By David N. Leff
Anticancer therapies, like cars and clothes, come in fashions or trends.
Half a century ago, penicillin — which cured infections as if by magic — set off the public demand for "miracle drugs" against cancer too. Interferon gamma (INFg) seemed like an answer to this prayer in the 1980s, and its cytokine inducer, interleukin-12 (IL-12) looked like a likely candidate in the 1990s.
"Interferon gamma is no longer being used in human anticancer trials," observed molecular hematologist/ oncologist William Lee, at the University of Pennsylvania, in Philadelphia. "It went through a flurry of clinical trials in the late '80s, maybe early '90s, and the results were generally disappointing. The toxicities were considerable. So I don't think anybody is really using it very much any more. INFg is also very hard to give, because its half-life of INFg is so short when you administer it."
As for the status of IL-12, "It's used as a direct anti-tumor agent," Lee continued. "The clinical trials have been done. They have not been reported. You'd have to talk to either Hoffmann-La Roche or Genetics Institute about that. I think they may be in the process of assessing or reassessing the use of IL-12 against cancer."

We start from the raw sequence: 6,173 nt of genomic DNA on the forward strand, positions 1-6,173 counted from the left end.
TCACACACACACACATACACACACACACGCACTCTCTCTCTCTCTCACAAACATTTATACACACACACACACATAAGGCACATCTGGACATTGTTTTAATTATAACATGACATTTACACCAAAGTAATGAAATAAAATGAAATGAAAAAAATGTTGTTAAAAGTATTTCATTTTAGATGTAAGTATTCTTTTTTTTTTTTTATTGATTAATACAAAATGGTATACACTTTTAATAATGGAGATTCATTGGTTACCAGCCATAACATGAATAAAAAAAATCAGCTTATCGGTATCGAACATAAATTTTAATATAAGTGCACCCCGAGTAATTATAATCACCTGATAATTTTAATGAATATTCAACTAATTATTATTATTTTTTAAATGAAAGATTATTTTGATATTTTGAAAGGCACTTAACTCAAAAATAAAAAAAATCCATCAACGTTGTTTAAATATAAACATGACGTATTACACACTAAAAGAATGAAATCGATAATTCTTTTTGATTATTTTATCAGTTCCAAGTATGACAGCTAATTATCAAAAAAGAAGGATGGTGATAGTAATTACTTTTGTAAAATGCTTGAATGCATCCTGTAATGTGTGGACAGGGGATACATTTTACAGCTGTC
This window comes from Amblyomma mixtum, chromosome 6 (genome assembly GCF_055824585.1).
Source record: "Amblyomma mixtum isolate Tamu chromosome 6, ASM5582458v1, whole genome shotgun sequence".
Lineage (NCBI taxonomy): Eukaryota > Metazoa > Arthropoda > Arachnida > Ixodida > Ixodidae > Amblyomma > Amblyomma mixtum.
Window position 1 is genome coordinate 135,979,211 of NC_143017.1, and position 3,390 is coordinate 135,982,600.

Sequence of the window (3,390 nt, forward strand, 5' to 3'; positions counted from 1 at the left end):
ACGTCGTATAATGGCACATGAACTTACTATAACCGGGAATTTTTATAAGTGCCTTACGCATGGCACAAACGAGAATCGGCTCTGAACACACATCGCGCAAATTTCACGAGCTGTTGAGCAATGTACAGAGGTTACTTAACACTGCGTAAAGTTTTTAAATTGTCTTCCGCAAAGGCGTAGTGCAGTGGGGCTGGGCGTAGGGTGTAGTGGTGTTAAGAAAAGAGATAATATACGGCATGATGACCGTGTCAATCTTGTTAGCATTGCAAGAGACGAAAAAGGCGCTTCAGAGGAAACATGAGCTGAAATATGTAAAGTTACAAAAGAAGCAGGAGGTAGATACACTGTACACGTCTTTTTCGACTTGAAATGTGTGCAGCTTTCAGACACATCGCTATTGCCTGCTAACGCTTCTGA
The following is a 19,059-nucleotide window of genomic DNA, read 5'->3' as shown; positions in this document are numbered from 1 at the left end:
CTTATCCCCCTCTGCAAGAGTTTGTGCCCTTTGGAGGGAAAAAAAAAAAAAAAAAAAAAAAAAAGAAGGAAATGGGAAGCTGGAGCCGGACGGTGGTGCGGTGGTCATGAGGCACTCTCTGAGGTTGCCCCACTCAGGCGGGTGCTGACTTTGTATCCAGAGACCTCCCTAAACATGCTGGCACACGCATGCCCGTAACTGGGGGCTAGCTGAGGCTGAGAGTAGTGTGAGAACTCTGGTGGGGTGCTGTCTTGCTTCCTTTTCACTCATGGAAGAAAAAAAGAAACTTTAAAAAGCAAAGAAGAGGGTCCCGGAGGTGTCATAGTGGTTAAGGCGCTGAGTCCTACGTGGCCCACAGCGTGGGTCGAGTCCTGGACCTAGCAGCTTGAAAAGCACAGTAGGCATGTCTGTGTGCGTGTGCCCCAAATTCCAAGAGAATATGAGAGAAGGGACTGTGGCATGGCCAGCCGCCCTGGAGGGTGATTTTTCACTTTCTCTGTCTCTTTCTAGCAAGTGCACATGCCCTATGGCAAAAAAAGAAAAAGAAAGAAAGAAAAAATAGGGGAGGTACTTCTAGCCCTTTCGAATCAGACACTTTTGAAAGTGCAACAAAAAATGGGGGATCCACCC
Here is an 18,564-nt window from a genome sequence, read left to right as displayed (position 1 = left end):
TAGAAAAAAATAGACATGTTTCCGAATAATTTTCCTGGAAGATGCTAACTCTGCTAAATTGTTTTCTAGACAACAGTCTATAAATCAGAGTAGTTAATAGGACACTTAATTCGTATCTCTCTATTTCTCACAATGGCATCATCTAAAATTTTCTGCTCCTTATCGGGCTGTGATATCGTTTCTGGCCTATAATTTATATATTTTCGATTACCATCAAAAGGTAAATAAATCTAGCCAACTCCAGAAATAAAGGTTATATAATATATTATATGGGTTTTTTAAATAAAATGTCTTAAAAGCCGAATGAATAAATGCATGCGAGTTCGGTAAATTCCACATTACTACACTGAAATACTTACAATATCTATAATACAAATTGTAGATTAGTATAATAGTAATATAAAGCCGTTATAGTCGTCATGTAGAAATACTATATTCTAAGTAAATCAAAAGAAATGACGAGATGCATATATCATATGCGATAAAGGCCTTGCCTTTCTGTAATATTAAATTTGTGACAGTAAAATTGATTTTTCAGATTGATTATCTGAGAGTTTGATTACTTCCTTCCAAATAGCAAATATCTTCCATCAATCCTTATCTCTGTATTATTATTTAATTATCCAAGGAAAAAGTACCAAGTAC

Lee is senior author of a paper in the just-released July issue of the journal Immunity (a spin-off of Cell), which reflects a new and little-suspected role for these two molecules. Its title is "Tumor cell responses to INFg affect tumorigenicity and response to IL-12 therapy and antiangiogenesis."
The question Lee and his co-authors posed was this: "In mouse models of cancer, IL-12 is a highly effective anticancer agent. We know that it acts through INFg for the great majority of its anti-tumor effects. We know that because if you administer anti-INFg antibody to a mouse, you eliminate most of IL-12's anti-tumor activity.
"We believed," he told BioWorld Today, "that a lot of this effect is through INFg/IL-12's inhibition of tumor angiogenesis."
Tumor Blood Supply A Popular Target
In recent months, attacking angiogenesis, to cut off a tumor's vital blood supply, has become the trendy high-fashion icon of anticancer therapy. (See BioWorld Today, July 16, 1998 and Dec. 2, 1997, both p. 1.)
Lee observed "that the principles of Judah Folkman and others working in the field — about inhibition of the growth of blood vessels feeding tumors — are very, very sound. What is at issue here is how are they best put into practice, and what are the limitations and toxicities."
He deplored "the way the field has been propelled into big lights, when it's probably not quite ready for prime time. Antiangiogenesis is very promising, but to the extent it conveys that you're going to have a no-cost way to cure all tumors, it's fantasy.
"What needs to be worked out are a lot of the details, to truly understand this approach to angiogenesis-inhibiting cancer therapy."
It was that exploratory approach that led Lee's lab and their research co-authors at the Philadelphia-based Wistar Institute to go after the IL-12/INFg antiangiogenesis connection.
Lee cited two reasons supporting their hunch:
"First, we know through in vitro assays and in vivo testing that IL-12/INFg does inhibit angiogenesis.